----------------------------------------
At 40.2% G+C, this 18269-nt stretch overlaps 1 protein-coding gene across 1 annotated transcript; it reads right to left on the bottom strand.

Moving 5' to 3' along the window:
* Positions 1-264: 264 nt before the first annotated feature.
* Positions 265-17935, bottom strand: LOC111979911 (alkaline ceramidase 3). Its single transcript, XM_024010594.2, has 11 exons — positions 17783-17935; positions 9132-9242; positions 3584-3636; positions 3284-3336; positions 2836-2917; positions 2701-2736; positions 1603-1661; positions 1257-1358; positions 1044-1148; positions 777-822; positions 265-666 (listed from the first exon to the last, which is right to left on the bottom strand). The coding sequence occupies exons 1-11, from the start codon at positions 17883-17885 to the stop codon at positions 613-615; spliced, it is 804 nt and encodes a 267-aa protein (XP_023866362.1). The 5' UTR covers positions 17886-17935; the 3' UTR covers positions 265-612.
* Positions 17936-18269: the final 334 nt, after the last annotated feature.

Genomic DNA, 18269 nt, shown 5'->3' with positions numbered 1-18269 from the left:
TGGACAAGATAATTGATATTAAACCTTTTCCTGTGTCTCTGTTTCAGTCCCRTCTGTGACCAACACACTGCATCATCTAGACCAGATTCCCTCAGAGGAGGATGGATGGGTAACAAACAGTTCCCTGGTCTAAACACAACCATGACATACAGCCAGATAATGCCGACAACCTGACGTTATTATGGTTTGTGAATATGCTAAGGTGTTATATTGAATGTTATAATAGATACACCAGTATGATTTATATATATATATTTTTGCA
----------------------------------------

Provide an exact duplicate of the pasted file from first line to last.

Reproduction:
At 40.2% G+C, this 18269-nt stretch overlaps 1 protein-coding gene across 1 annotated transcript; it reads right to left on the bottom strand.

Moving 5' to 3' along the window:
* Positions 1-264: 264 nt before the first annotated feature.
* Positions 265-17935, bottom strand: LOC111979911 (alkaline ceramidase 3). Its single transcript, XM_024010594.2, has 11 exons — positions 17783-17935; positions 9132-9242; positions 3584-3636; positions 3284-3336; positions 2836-2917; positions 2701-2736; positions 1603-1661; positions 1257-1358; positions 1044-1148; positions 777-822; positions 265-666 (listed from the first exon to the last, which is right to left on the bottom strand). The coding sequence occupies exons 1-11, from the start codon at positions 17883-17885 to the stop codon at positions 613-615; spliced, it is 804 nt and encodes a 267-aa protein (XP_023866362.1). The 5' UTR covers positions 17886-17935; the 3' UTR covers positions 265-612.
* Positions 17936-18269: the final 334 nt, after the last annotated feature.

Genomic DNA, 18269 nt, shown 5'->3' with positions numbered 1-18269 from the left:
TGGACAAGATAATTGATATTAAACCTTTTCCTGTGTCTCTGTTTCAGTCCCRTCTGTGACCAACACACTGCATCATCTAGACCAGATTCCCTCAGAGGAGGATGGATGGGTAACAAACAGTTCCCTGGTCTAAACACAACCATGACATACAGCCAGATAATGCCGACAACCTGACGTTATTATGGTTTGTGAATATGCTAAGGTGTTATATTGAATGTTATAATAGATACACCAGTATGATTTATATATATATATTTTTGCA